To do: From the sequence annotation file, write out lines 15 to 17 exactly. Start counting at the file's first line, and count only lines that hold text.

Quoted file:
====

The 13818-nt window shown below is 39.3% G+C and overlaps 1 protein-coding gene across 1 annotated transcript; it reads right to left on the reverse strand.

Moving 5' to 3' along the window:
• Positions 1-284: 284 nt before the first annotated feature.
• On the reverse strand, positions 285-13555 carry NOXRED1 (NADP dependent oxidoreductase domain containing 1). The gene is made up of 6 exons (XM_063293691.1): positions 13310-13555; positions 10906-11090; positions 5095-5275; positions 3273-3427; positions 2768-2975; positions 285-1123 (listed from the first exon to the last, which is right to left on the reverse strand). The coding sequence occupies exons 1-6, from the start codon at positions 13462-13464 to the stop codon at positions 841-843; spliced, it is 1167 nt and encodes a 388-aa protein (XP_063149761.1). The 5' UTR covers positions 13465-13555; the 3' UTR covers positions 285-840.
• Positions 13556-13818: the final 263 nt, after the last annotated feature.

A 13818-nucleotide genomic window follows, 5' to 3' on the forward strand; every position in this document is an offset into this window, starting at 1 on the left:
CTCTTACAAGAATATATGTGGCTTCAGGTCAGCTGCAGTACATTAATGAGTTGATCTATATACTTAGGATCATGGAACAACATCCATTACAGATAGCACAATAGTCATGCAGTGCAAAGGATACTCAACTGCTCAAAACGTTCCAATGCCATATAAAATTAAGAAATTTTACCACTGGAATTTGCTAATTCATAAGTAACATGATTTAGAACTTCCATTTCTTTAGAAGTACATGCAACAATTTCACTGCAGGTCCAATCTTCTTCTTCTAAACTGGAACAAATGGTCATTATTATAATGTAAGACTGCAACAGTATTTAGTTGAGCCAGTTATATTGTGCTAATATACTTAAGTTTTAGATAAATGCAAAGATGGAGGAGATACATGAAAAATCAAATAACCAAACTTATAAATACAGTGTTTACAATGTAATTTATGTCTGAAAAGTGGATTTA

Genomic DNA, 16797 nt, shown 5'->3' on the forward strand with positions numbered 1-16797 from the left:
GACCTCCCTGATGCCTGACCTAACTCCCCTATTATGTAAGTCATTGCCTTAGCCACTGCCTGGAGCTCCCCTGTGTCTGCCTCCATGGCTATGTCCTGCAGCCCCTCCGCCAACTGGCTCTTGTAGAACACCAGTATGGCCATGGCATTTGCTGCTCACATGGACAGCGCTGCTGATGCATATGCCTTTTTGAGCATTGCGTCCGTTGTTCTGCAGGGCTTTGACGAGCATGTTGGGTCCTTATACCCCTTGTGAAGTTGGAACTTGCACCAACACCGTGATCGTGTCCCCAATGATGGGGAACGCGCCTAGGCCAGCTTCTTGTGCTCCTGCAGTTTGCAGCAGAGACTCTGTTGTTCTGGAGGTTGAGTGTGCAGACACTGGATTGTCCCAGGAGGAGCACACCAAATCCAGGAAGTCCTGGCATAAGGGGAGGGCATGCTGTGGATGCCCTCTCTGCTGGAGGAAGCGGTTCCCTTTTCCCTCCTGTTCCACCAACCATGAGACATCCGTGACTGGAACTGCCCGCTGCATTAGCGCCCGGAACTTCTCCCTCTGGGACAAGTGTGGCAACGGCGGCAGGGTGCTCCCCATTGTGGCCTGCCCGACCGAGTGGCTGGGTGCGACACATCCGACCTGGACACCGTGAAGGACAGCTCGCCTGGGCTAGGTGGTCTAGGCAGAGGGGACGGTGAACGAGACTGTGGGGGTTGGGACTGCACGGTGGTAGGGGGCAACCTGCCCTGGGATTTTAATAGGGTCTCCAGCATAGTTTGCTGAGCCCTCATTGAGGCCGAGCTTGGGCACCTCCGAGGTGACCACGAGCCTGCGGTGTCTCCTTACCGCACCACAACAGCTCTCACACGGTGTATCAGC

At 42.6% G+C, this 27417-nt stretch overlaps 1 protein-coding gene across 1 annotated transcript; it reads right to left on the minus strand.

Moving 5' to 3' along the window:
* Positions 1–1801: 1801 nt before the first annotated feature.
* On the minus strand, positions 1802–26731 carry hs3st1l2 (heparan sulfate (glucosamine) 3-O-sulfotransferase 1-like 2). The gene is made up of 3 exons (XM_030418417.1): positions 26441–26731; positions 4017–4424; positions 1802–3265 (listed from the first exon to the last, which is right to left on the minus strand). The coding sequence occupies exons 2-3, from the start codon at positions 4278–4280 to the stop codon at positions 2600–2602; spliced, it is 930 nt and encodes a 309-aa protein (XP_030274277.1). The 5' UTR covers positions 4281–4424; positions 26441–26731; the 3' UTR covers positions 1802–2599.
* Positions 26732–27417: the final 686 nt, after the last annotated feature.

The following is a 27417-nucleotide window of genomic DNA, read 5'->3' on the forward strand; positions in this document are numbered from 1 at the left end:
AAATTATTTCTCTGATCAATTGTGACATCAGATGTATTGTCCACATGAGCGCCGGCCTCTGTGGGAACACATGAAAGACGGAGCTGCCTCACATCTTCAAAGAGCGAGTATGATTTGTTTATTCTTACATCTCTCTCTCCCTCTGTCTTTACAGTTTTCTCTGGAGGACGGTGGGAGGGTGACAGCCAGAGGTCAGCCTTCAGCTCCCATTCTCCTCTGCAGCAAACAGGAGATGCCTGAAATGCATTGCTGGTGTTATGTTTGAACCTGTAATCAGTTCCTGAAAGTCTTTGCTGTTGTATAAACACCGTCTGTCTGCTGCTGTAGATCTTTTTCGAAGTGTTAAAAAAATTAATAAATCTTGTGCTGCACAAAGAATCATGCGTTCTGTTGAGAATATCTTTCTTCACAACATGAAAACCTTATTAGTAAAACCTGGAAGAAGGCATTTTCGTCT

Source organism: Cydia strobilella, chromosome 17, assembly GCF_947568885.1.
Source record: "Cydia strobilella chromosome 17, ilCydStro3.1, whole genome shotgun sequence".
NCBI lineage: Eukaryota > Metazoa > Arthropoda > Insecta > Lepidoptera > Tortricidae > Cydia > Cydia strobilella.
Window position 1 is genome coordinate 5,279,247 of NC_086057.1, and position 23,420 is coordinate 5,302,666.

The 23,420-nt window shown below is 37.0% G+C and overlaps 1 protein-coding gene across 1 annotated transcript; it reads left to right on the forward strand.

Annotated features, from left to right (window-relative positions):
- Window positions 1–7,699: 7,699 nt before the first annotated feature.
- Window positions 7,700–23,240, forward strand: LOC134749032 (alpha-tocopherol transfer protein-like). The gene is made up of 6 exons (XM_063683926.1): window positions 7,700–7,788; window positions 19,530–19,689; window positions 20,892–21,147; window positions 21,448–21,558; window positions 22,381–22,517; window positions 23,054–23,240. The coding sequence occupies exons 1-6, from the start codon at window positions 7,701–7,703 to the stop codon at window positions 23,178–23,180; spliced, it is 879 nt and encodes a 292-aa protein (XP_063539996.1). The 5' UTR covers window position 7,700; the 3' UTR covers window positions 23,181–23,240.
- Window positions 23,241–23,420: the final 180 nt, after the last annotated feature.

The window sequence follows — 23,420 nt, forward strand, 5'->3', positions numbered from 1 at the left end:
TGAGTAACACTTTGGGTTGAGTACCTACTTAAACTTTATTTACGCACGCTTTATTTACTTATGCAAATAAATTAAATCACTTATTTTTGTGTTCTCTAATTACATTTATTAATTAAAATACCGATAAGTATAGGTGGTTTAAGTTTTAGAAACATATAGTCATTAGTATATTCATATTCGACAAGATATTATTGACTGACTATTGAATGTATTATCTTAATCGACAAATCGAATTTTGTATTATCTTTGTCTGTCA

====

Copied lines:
The following is a 27417-nucleotide window of genomic DNA, read 5'->3' on the forward strand; positions in this document are numbered from 1 at the left end:
AAATTATTTCTCTGATCAATTGTGACATCAGATGTATTGTCCACATGAGCGCCGGCCTCTGTGGGAACACATGAAAGACGGAGCTGCCTCACATCTTCAAAGAGCGAGTATGATTTGTTTATTCTTACATCTCTCTCTCCCTCTGTCTTTACAGTTTTCTCTGGAGGACGGTGGGAGGGTGACAGCCAGAGGTCAGCCTTCAGCTCCCATTCTCCTCTGCAGCAAACAGGAGATGCCTGAAATGCATTGCTGGTGTTATGTTTGAACCTGTAATCAGTTCCTGAAAGTCTTTGCTGTTGTATAAACACCGTCTGTCTGCTGCTGTAGATCTTTTTCGAAGTGTTAAAAAAATTAATAAATCTTGTGCTGCACAAAGAATCATGCGTTCTGTTGAGAATATCTTTCTTCACAACATGAAAACCTTATTAGTAAAACCTGGAAGAAGGCATTTTCGTCT

Source organism: Cydia strobilella, chromosome 17, assembly GCF_947568885.1.